WASHINGTON (CNN) — (CNN) -- As major voices within the Republican Party evaluate the GOP's next steps forward, former Florida Gov. Jeb Bush sees promise.
"I'm excited that I think we're seeing the renewal of the conservative movement in the Republican Party and I want to be part of that, for sure," he said in an interview Sunday on CNN's "State of the Union."
What that means for Bush -- the son and brother of former presidents, and thought by some to be a potential 2016 candidate -- and his own political future, however, is less clear.
He has stepped forward as a voice on immigration, releasing a book, "Immigration Wars: Forging an American Solution," that has landed him once again in the political spotlight. Since stepping down as governor in 2007, he also has worked on the issue of education, another issue which he sees as important to his party's future.
"Whether it's the empathy gap or actually having a positive agenda, I would argue an opportunity-society ... agenda is what we need, something that's more aspirational -- a real focus on transformation of our education system, a tax code that doesn't penalize aspiring small business owners, a regulatory system" that doesn't choke small businesses, he said.
He looked at a recent split within the GOP as something "natural" in politics.
Sen. John McCain spoke out strongly against Sen. Rand Paul's filibuster, calling him a "wacko bird." Paul was filibustering to get an answer from the Obama administration on their drone policy and said that while he respected McCain, the respect wasn't always returned.
Bush said, "I would say it is a natural process of where there's divergence, people can express their views openly, but that on the broad issues, there's still broad support and concurrence. The fact that Senator McCain was critical of elements of what Senator Paul said is fair.
"But on the other hand, I think he would respect the fact that Senator Paul got a response from the administration on the key question of whether or not drones could be used against American citizens on American soil," he continued. "And I think it's OK to have a disagreement. We don't march lockstep, 100% in agreement all the time."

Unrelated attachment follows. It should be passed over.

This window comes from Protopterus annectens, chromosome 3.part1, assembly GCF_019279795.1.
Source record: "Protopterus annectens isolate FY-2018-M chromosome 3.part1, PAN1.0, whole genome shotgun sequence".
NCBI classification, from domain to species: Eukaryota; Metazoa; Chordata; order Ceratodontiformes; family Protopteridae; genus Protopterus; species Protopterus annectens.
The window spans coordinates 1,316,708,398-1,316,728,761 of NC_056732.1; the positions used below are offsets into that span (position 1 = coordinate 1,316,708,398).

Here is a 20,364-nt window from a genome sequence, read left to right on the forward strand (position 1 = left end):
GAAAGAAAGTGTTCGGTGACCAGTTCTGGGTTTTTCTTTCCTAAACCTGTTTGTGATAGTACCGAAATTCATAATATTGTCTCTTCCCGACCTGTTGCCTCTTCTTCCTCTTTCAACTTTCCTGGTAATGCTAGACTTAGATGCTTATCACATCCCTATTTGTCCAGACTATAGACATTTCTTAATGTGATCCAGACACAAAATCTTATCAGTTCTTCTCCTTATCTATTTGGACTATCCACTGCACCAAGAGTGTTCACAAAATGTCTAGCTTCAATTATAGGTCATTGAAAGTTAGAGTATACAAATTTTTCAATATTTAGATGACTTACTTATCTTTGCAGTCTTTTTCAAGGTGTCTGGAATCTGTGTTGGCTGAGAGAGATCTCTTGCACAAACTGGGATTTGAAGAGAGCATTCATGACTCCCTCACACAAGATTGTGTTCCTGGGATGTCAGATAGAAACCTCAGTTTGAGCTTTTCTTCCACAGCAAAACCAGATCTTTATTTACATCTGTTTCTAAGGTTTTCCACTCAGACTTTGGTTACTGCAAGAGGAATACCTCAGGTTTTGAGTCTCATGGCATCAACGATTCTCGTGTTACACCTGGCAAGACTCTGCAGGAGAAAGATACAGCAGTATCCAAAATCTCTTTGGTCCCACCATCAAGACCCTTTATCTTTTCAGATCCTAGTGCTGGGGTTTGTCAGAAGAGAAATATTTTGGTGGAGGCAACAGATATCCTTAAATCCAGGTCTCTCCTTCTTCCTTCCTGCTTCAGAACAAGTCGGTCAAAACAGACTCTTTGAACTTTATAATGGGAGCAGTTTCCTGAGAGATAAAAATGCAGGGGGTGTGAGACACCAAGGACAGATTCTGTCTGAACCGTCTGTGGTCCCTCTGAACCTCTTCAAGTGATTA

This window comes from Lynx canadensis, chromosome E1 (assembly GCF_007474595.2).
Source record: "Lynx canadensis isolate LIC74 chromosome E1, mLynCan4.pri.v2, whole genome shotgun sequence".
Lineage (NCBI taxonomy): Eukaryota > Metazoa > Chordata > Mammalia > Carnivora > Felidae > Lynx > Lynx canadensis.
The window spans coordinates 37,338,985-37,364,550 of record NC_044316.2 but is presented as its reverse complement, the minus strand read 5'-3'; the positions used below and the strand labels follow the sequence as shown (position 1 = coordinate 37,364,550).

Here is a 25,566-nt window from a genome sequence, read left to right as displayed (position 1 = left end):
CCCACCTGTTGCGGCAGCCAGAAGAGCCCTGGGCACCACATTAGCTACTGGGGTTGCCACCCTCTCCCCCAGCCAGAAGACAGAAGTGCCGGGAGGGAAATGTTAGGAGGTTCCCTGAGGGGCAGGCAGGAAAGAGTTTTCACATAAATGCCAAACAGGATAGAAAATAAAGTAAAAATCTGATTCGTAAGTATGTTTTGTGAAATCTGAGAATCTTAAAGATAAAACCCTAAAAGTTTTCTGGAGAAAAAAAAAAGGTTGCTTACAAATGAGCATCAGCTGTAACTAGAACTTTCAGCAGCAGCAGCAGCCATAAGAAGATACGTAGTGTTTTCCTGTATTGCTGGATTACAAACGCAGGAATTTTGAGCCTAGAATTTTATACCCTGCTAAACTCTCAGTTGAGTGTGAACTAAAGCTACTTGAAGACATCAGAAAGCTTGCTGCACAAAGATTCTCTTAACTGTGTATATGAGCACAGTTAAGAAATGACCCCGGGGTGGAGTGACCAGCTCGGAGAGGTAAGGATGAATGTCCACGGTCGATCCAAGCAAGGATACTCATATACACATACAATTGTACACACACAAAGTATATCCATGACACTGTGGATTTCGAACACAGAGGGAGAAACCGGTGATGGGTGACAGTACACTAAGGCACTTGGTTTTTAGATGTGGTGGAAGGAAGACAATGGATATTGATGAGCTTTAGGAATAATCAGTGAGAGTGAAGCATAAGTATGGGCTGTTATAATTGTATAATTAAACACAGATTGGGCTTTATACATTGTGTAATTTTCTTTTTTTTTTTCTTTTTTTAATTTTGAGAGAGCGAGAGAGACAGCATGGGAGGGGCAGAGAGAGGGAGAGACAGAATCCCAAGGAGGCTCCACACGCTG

Bush also played diplomat -- or referee -- when considering President Barack Obama's recent meetings with key Republicans to discuss the federal budget and deficit.
"I don't know what he's doing, but I would encourage him to do more of it," Bush said of the meetings when asked about the president's strategy. "Big issues require everybody to get outside their comfort zone. And people are more willing to do so if they believe that their partner is -- is sincere in their efforts."
He said the recent and upcoming sessions with Republicans in both the House and Senate "could have the chance of restoring a degree of civility. That's the first step to problem-solving and solutions in our nation's capital. ... I think it's important and I applaud the president for doing it."
Are Bush's diplomatic answers a sign he has his sights set on the White House in 2016?
He gave the noncommittal answer many do at this early stage, saying "I don't know if I'm going to run for elected office again or not."
"I've decided to defer any consideration of it until the proper time to make those kinds of considerations, which is out more than a year from now, for sure," he said. "And when I go through that process, I'll let you know. I don't know why there has to be a lot of mystery about this. This is kind of how it normally works, I believe."
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